Romance Weekly #LoveChatWrite #LoveWriteChat – 26th May 2015

Romance Weekly ChatDo you like to read romance novels? Wouldn’t you like to know more about your favorite authors? Well you came to the right place! Join the writers of Romance Weekly as we go behind the scenes of our books and tell all….. About our writing of course! Every week we’ll answer questions and after you’ve enjoyed the blog on this site we’ll direct you to another. So come back often for a thrilling ride! Tell your friends and feel free to ask us questions in the comment box.

If you’ve arrived from Kate Robbins’ Blog, hi and thanks for clicking!

 This week Jeanne McDonald has asked us to answer some questions about how it feels to be an author.

1. Describe the moment you first felt like a true author, not an aspiring one.

2-am-I-really-published-293x300I think it has to be when Fix You was published. About a month before the publication I was interviewed on my local radio station, which was a lot of fun, and then I was interviewed for my local paper. For the first time I was getting messages from people who had read the book and lived it, and was also seeing the book hit the bestseller list on both Amazon and the iBookstore. It was then that I realised there were lots of people out there buying my book and it felt magical!

2. Name 3 authors who inspire you.

Marian Author Photo small

Marian Keyes

The first is Marian Keyes. I loved her writing since I first read her book, Watermelon, back in the 90s. Her stories are well written and a lot of fun to read, but they don’t shy away from addressing issues such as addiction, marriage problems and even the loss of loved ones. As a person with a platform, Marian also speaks out in support of those with mental health issues, which she does amazingly well. She suffers from depression and her openness and willingness to share her own experiences has taken away some of the stigma this disease carries.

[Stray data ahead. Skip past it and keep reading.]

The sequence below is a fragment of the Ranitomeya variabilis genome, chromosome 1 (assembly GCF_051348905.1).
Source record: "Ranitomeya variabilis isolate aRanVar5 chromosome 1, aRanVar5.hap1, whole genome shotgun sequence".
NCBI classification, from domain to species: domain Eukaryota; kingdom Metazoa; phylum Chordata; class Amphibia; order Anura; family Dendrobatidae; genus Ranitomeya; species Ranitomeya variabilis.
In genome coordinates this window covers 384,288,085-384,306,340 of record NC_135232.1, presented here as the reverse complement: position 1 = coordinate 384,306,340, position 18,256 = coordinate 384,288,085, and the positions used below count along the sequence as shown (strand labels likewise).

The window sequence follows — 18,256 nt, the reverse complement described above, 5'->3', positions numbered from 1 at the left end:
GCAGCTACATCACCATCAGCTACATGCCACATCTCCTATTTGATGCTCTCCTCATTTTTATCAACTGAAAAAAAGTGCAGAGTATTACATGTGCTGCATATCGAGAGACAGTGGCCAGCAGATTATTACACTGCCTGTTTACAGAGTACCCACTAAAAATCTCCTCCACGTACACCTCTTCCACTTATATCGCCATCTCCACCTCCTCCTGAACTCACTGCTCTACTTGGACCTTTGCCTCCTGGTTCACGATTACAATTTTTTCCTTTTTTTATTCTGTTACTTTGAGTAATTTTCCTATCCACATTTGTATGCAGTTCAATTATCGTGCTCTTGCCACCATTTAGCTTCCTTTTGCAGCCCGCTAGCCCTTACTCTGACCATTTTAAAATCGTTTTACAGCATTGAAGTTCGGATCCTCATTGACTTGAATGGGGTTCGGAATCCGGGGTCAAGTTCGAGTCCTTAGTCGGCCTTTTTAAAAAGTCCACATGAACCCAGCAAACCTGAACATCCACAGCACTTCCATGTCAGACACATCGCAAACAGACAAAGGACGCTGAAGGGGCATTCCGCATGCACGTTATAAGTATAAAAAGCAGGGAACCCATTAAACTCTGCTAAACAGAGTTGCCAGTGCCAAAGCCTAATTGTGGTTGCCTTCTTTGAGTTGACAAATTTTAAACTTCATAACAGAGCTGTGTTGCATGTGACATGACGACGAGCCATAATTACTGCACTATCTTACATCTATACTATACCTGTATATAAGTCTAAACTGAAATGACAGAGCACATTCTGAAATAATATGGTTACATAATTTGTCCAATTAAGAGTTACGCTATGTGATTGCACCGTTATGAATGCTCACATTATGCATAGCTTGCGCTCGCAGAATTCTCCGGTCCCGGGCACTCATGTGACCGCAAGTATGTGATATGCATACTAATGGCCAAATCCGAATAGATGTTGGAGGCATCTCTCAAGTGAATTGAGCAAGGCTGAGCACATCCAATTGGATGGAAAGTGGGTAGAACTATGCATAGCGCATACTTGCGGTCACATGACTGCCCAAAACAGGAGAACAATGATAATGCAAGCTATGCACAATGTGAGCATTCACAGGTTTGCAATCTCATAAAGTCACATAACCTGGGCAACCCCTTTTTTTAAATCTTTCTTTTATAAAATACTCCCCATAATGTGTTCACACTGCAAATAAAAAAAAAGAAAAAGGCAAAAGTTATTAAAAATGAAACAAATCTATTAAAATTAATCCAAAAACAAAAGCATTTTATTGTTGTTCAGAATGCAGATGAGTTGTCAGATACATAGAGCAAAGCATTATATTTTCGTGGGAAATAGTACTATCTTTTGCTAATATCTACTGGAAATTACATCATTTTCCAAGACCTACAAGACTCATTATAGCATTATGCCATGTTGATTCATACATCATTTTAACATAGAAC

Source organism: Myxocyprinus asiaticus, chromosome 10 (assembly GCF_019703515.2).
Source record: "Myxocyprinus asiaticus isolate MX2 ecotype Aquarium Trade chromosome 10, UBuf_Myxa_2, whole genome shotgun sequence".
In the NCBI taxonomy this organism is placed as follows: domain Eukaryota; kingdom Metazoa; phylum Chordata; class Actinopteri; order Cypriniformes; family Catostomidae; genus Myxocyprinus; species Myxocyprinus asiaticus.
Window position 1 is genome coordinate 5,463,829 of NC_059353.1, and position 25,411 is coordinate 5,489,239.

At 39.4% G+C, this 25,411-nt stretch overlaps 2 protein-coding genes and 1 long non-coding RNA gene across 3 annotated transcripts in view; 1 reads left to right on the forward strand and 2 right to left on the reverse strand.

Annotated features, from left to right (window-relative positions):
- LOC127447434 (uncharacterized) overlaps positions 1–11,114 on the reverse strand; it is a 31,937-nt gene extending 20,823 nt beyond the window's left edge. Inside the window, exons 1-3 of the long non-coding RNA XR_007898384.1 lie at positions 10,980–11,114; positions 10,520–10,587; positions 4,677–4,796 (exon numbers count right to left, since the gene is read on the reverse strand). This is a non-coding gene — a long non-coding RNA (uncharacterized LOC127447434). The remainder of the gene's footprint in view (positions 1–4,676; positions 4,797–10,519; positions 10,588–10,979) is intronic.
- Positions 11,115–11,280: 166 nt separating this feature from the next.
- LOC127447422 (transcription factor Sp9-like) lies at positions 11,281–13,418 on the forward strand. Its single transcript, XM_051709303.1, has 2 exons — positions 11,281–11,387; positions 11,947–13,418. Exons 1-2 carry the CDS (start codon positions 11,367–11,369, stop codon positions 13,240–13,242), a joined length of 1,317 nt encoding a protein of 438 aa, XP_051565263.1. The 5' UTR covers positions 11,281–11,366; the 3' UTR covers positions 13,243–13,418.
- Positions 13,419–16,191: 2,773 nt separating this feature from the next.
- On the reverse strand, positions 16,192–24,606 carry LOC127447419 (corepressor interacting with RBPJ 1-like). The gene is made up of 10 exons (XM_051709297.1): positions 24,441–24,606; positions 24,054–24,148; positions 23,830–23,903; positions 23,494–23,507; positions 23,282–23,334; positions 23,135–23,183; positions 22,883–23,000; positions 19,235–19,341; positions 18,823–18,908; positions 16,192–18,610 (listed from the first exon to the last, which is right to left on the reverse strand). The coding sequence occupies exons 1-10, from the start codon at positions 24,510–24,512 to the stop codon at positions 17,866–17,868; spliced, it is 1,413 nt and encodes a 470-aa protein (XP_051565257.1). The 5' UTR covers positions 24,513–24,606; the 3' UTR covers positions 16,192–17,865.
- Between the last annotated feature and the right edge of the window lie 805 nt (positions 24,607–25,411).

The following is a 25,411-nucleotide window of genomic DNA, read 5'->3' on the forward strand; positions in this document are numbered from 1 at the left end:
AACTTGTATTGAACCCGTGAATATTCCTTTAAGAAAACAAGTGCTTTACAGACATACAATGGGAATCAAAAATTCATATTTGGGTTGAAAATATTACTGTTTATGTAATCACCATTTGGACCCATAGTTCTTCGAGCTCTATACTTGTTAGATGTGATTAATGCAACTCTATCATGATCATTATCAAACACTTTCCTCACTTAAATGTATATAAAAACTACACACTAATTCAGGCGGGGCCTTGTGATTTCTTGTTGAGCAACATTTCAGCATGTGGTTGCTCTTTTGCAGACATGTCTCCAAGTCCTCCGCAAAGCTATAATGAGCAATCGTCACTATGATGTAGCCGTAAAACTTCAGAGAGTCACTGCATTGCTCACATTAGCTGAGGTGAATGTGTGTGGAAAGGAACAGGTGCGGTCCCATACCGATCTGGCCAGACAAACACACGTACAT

replica by FranÁois D'Albert Durade, oil on canvas, (1849)

The second author I’m inspired by is George Eliot. A woman who wrote books at a time when mostly men were published, she nevertheless managed to find a way around this, by using a man’s name as her pseudonym. In an era when women were only supposed to write light-hearted romances, Eliot addressed political and philosophical questions in her fictions, and was described as among the greatest western writers of all time.

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Daphne Du Maurier

Daphne Du Maurier is my third choice. The opening pages to Rebecca—where she describes a dream about a long-abandoned Manderley—is one of the most beautifully written passages I have read. Evocative and forbidding, she manages to foreshadow the psychologically disturbing plot of the book with a few carefully chosen words.

3. Describe your favourite fan moment.

1402902084_500Some of my favourite memories of the past year have been the lovely messages I have received from Brazilian readers. They are always so lovely and enthusiastic, and with the help of Google translate I’ve managed to have some lively conversations about my book!

Thanks to Jeanne for asking some fun questions. Now let’s hop over to Collette Cameron’s blog and read her answers! 

Romance Weekly #LoveChatWrite #LoveWriteChat – 12th May 2015

Romance Weekly ChatDo you like to read romance novels? Wouldn’t you like to know more about your favorite authors? Well you came to the right place! Join the writers of Romance Weekly as we go behind the scenes of our books and tell all….. About our writing of course! Every week we’ll answer questions and after you’ve enjoyed the blog on this site we’ll direct you to another. So come back often for a thrilling ride! Tell your friends and feel free to ask us questions in the comment box.
If you’ve arrived from Elizabeth Jannette’s Blog, hi and thanks for clicking!

 

 This week Xio Axelrod has asked us to answer our questions on behalf of one of our characters.